This is how Patti describes it:
“This is the first of what I optimistically hope will become Friday recommendations of books we love but might have forgotten over the years. I have asked several people to help me by also remembering a favorite book. Their blog sites are listed below. I also asked each of them to tag someone to recommend a book for next Friday. I'm worried great books of the recent past are sliding out of print and out of our consciousness. Not the first-tier classics we all can name, but the books that come next. Here's my choice.”
You’ll have to go here to see what it is.
This is a great way to put those books that had their three months in the sun back into the spotlight again.
So here is my Friday Overlooked Book Selection:
The Price of Salt, by Patricia Highsmith was written in 1953 under the pseudonym, Claire Morgan. Highsmith (1921 – 1995) was known for her psychological thrillers. Strangers on a Train was adapted to film by Alfred Hitchcock and three of the five Tom Ripley novels she wrote have been adapted to film (only two have been released). Highsmith lived most of her life after 1963 as an expatriate in Europe and although she was highly acclaimed, she was never truly appreciated in the
The Price of Salt was written after Strangers on a Train, but rejected by her publisher, presumably because of its lesbian content. It was published elsewhere and after its paperback release, sold over a million copies and became a lesbian cult classic.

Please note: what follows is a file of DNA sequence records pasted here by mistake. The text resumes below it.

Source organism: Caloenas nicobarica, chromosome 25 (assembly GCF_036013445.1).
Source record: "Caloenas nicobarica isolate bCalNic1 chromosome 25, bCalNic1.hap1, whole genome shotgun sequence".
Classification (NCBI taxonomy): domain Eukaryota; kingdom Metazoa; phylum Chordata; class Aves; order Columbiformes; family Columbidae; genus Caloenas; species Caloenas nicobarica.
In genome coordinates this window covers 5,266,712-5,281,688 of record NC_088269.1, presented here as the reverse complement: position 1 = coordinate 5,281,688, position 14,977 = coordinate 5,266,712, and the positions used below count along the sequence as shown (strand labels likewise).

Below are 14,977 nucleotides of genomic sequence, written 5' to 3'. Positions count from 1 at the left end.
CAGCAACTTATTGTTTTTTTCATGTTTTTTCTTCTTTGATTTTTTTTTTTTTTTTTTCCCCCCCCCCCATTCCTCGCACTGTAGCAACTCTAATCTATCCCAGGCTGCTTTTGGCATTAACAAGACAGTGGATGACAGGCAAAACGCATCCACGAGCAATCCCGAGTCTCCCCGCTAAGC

Many reviewers consider The Price of Salt to be one of the most under recognized and under appreciated novels of the 20th century. Terry Castle of The New Republic wrote:
“I have long had a theory that Nabokov knew The Price of Salt and modeled the climactic cross-country care chase in Lolita on Therese and Carol’s frenzied bid for freedom…Highsmith was the first writer to mix roadsideHighsmith’s prose is simple, but elegant:
, transgressive sex, and the impinging threat of a morals charge – and she went about it as masterfully as anyone.” Americana
“ ‘Some things don’t react. But everything’s alive.’ He turned around with a broad smile, as if quite another train of thought had entered his head. He was holding up the match, which was still smoking. ‘Like this match. And I’m not talking about physics, about the indestructibility of smoke. In fact, I feel rather poetic today.’
‘About the match?’
‘I feel as if it were growing, like a plant, not disappearing. I feel everything in the world must have the texture of a plant sometimes to a poet. Even this table, like my own flesh.’ He touched the table edge with his palm. ‘It’s like a feeling I had once riding up a hill on a horse. It was in
. I didn’t know how to ride very well then, and I remember the horse turning his head and seeing the hill, and deciding by himself to run up it, his hind legs sank before we took off, and suddenly we were going like blazes and I wasn’t afraid at all. I felt completely in harmony with the horse and the land, as if we were a whole tree simply being stirred by the wind in its branches. I remember being sure that nothing would happen to me then, but some other time, yes, eventually. And it made me very happy. I thought of all the people who are afraid and hoard things, and themselves, and I thought, when everybody in the world comes to realize what I felt going up that hill, then there’ll be a kind of right economy of living and of using and using up.’” Pennsylvania
This was a great book and I plan to read more of Patricia Highsmith.
What are your overlooked book recommendations?